Safety of probiotics

Probiotics (live bacteria) have been consumed safely via food for thousands of years. More recently, these bacteria have been isolated and selected for use in probiotic supplements and many of the bacterial species now have GRAS (generally recognised as safe) status.

Proven to be safe

A large number of clinical trials have been undertaken using probiotics for a wide range of diseases, with few associated adverse events. As a result, probiotics are generally assumed to be safe, although few systematic safety studies have been done with probiotic organisms, especially in vulnerable populations.[1] Most of the rare cases of infection with lactobacilli have occurred in patients with severe underlying conditions, although populations identified as potentially vulnerable include those with immune compromise, premature infants, patients with short bowel syndrome, those with central venous catheters and patients with cardiac valve disease.[1]

Probiotics generally regarded as safe

Whilst there are some theoretical adverse risks relating to the use of probiotics in humans, Lactobacilli, bifidobacteria and lactococci strains of probiotics are generally regarded as safe (GRAS).[2] Experts recommend that strains used for probiotics should be selected from the commensal flora of humans and should not carry intrinsic resistance to antibiotics as this would prevent treatment of a rare probiotic infection. They also state that responsible probiotics manufacturers have procedures for surveying adverse events caused by existing strains and for screening new strains. [3]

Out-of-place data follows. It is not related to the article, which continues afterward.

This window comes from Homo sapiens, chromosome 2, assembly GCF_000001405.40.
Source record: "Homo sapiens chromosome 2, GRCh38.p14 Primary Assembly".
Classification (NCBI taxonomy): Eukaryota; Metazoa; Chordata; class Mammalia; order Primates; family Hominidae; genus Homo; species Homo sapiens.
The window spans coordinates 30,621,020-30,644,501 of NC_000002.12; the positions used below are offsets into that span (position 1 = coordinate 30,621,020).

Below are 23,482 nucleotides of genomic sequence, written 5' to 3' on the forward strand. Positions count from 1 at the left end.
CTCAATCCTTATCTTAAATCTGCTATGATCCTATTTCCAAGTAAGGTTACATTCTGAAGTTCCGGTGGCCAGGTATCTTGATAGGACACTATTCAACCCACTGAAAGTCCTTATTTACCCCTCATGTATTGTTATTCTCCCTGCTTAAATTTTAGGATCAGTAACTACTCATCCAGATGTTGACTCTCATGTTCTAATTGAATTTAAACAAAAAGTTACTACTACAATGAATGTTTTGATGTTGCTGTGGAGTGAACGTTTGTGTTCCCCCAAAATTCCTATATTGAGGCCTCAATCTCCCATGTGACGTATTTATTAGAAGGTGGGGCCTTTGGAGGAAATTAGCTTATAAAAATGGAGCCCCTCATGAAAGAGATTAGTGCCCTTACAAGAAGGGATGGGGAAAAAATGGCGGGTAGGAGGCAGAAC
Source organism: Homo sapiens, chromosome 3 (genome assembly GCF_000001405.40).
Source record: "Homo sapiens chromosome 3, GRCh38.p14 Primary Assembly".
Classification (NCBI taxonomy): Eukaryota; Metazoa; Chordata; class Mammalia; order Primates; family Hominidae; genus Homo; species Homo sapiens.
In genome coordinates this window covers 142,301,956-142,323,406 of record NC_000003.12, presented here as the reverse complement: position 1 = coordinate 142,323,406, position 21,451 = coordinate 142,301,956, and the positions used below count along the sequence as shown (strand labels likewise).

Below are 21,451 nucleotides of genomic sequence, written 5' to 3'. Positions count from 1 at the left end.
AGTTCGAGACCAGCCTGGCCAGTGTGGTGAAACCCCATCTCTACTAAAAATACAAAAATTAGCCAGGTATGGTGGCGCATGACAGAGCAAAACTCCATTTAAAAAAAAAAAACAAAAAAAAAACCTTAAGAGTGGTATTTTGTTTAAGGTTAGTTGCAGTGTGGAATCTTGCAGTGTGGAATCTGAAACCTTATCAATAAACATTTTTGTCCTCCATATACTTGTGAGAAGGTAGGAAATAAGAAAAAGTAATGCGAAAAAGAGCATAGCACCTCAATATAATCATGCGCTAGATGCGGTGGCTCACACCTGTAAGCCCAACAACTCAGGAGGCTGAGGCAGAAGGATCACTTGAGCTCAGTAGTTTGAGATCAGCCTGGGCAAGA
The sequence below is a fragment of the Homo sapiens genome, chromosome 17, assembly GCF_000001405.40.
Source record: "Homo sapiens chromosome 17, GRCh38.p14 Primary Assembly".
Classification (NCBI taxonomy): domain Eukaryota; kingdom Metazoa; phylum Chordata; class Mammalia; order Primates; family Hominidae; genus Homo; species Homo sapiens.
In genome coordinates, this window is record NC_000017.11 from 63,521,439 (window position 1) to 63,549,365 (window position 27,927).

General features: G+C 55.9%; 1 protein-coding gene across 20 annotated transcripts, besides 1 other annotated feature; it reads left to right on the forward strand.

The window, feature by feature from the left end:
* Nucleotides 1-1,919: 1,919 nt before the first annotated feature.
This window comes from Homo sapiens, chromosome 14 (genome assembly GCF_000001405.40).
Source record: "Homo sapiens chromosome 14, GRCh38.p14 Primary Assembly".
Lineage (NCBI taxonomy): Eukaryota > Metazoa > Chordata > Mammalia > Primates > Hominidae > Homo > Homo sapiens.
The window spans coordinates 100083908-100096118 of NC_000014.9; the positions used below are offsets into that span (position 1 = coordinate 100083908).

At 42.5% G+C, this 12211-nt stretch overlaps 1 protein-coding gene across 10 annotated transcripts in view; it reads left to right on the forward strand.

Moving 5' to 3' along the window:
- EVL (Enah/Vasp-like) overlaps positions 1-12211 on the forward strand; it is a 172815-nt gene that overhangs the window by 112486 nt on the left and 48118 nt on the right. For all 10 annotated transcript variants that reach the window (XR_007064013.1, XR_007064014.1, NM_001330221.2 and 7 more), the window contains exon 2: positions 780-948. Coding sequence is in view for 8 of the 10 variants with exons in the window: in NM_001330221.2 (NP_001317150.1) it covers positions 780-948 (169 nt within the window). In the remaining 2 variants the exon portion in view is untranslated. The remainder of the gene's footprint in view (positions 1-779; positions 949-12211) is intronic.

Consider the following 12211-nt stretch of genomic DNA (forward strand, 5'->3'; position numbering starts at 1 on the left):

Safety of ProVen Probiotics

The Lab4 consortia of bacteria used in ProVen Probiotics were developed more than 15 years ago. Since then they have been studied in 10 clinical trials with a variety of populations, including pregnant women and newborn babies. As part of the Swansea Baby Trial [4] with pregnant mothers and their newborn infants, the safety of the probiotics was tracked and shown to be safe. The results of this safety study were reported and form part of the limited library of probiotics safety studies, particularly in this vulnerable population [5]. The Lab4 bacteria are also used in a wide range of products sold in very large numbers worldwide and are monitored for reporting of adverse events.

[1] Doron S & Snydman DR 2015 Risk and Safety of Probiotics Clin Infect Dis 60 (Suppl 2)
[2] Snydman DR 2008 The Safety of Probiotics Clin Infect Dis 46 (Suppl 2)
[3] Borriello SP et al 2003 Safety of Probiotics That Contain Lactobacilli or Bifidobacteria Clin Infect Dis 36:775-80

[4] Allen SJ et al 2014. Probiotics in the prevention of eczema: a randomised controlled trial. Archives of Disease in Childhood 99(11): 1014–1019

[5] Allen SJ et al 2010. Dietary supplementation with Lactobacilli and Bifidobacteria is well tolerated and not associated with adverse events during late pregnancy and early infancy. Journal of Nutrition 140:483-488

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Early immune system development - ProVen Probiotics

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